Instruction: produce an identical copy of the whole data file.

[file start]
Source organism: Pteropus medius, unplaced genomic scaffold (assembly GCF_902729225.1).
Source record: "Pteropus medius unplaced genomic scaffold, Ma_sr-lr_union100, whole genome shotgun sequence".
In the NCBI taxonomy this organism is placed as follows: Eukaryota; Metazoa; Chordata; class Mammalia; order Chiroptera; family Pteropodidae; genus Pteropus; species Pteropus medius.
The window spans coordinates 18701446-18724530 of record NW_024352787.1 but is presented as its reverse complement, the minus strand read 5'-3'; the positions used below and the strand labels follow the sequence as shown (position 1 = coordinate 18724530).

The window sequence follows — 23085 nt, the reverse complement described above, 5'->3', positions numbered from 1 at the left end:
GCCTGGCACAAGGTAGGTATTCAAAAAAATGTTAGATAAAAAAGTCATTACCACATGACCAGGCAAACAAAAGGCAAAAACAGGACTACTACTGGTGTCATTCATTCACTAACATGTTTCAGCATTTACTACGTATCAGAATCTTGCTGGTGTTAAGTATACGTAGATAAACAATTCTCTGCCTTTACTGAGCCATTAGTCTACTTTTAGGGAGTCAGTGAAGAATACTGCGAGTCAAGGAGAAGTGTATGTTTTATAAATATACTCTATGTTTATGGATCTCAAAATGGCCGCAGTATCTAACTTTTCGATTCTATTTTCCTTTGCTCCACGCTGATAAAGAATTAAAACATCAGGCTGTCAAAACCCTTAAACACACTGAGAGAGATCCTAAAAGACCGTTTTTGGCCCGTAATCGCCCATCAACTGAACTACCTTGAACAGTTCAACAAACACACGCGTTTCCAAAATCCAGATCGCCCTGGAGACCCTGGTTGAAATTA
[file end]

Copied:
Source organism: Pteropus medius, unplaced genomic scaffold (assembly GCF_902729225.1).
Source record: "Pteropus medius unplaced genomic scaffold, Ma_sr-lr_union100, whole genome shotgun sequence".
In the NCBI taxonomy this organism is placed as follows: Eukaryota; Metazoa; Chordata; class Mammalia; order Chiroptera; family Pteropodidae; genus Pteropus; species Pteropus medius.
The window spans coordinates 18701446-18724530 of record NW_024352787.1 but is presented as its reverse complement, the minus strand read 5'-3'; the positions used below and the strand labels follow the sequence as shown (position 1 = coordinate 18724530).

The window sequence follows — 23085 nt, the reverse complement described above, 5'->3', positions numbered from 1 at the left end:
GCCTGGCACAAGGTAGGTATTCAAAAAAATGTTAGATAAAAAAGTCATTACCACATGACCAGGCAAACAAAAGGCAAAAACAGGACTACTACTGGTGTCATTCATTCACTAACATGTTTCAGCATTTACTACGTATCAGAATCTTGCTGGTGTTAAGTATACGTAGATAAACAATTCTCTGCCTTTACTGAGCCATTAGTCTACTTTTAGGGAGTCAGTGAAGAATACTGCGAGTCAAGGAGAAGTGTATGTTTTATAAATATACTCTATGTTTATGGATCTCAAAATGGCCGCAGTATCTAACTTTTCGATTCTATTTTCCTTTGCTCCACGCTGATAAAGAATTAAAACATCAGGCTGTCAAAACCCTTAAACACACTGAGAGAGATCCTAAAAGACCGTTTTTGGCCCGTAATCGCCCATCAACTGAACTACCTTGAACAGTTCAACAAACACACGCGTTTCCAAAATCCAGATCGCCCTGGAGACCCTGGTTGAAATTA